Costain is launching new guidance on preventing and controlling exposure to silica dust on its construction sites.
The move follows an HSE blitz on small sites that found high levels of non-compliance with current guidance, as well as a campaign in Hazards magazine calling on the HSE to halve the allowable limit in the UK in line with a new, tougher limit proposed by US regulators.
The HSE estimates that roughly 600 to 1,000 people die from work-related respirable crystalline silica [RCS] exposure every year, although this includes other industries as well as construction.
Inhaling silica dust while drilling or cutting products such as concrete or mortar can lead to lung diseases including silicosis, an inflammation and scarring of the lungs. It has also been linked to chronic obstructive pulmonary disease [COPD] and renal failure.
Cutting concrete can lead to dangerous exposure to silica dust
Costain’s new three-part guidance will be launched on 1 September. The first theme is dust extraction, ensuring that power tools are fitted with a local exhaust ventilation system, to prevent dust getting into the atmosphere in the first place.
Veronica Robins, health and well-being manager, said: “Secondly, we will be reinforcing the requirement for all workers wearing tight fitting protective masks to be ‘face fit tested’, which is a means of assessing how well a mask seals to a face. [Male] workers need to be clean shaven to get a good seal and avoid leaks.”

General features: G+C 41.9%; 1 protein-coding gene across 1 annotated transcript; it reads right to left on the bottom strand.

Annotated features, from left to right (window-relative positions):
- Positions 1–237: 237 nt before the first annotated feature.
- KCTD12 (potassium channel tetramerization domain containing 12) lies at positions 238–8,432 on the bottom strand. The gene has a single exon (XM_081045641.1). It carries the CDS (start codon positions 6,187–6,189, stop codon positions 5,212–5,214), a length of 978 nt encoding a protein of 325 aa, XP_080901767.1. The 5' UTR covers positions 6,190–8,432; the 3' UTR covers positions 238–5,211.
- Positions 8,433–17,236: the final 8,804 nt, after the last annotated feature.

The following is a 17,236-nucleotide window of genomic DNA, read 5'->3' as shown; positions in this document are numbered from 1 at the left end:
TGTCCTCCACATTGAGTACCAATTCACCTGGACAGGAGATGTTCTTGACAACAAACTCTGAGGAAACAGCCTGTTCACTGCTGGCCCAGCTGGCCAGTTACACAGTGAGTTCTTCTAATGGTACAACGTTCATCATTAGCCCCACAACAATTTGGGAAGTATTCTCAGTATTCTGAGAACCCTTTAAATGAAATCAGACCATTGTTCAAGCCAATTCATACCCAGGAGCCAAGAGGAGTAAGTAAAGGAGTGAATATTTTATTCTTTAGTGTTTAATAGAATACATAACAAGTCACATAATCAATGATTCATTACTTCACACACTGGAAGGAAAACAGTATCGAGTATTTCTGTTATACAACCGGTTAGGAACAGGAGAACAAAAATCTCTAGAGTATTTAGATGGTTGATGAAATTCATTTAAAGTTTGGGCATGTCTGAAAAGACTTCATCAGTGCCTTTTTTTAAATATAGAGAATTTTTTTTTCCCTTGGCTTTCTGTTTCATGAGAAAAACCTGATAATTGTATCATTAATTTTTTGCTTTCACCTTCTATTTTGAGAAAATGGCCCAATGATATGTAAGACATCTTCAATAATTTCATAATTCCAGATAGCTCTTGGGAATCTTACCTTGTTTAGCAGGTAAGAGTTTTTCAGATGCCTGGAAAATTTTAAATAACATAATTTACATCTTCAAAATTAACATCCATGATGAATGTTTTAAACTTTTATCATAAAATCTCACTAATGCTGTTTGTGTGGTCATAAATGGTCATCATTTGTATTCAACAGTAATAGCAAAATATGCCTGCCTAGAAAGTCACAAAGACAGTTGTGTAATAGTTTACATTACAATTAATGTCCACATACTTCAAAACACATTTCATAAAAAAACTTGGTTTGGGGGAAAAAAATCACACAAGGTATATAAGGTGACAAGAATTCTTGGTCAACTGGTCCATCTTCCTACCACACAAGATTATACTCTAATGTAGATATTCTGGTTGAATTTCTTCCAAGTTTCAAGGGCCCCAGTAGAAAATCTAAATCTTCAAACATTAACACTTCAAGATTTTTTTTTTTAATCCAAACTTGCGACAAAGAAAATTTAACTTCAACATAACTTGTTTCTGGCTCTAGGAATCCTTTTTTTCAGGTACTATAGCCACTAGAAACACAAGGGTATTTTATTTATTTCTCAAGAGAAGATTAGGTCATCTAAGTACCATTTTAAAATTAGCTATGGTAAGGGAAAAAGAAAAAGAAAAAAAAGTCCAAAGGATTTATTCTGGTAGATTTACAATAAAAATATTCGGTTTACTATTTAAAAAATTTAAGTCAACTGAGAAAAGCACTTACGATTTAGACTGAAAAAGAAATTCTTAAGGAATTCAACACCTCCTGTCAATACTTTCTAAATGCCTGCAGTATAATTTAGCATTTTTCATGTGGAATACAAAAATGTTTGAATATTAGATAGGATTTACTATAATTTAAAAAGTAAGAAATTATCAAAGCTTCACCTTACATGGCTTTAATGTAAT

The third strategy is called “lose the broom”. Robins explained: “Dry sweeping creates huge amounts of dust, particularly indoors. We will be encouraging the use of vacuum cleaners. If brooms have to be used, then the material should be damped down first.”
Costain’s anti-dust campaign is being supported by its equipment supplier, Speedy, which will be offering demonstrations of vacuum sweepers and on-tool extraction systems.
In addition, health champions on each site will work to get the anti-dust message across to the workforce.
The UK and US currently share the same 0.1mg per cubic metre workplace exposure standard for RCS. However, the US regulator, the Occupational Safety and Health Administration [OSHA], says that this standard is based on research that is over four decades old, and last year proposed reducing it to 0.05mg per m3.
According to Hazards magazine, the UK’s HSE has argued that technological limitations make monitoring below current exposure standards difficult.
But Chris Chapman, head of CDM at Building Safety group, told CM that raising levels of compliance with the current standard is a more effective means of combatting the health problems linked to RCS than reducing the exposure limit to levels that many would find unattainable.
“If you’re using a petrol-driven saw outside, suppressing the dust with water is totally effective. However, the problem is with the people working indoors, who’re using electric power tools and have to use vacuum systems – extraction is less efficient than water.”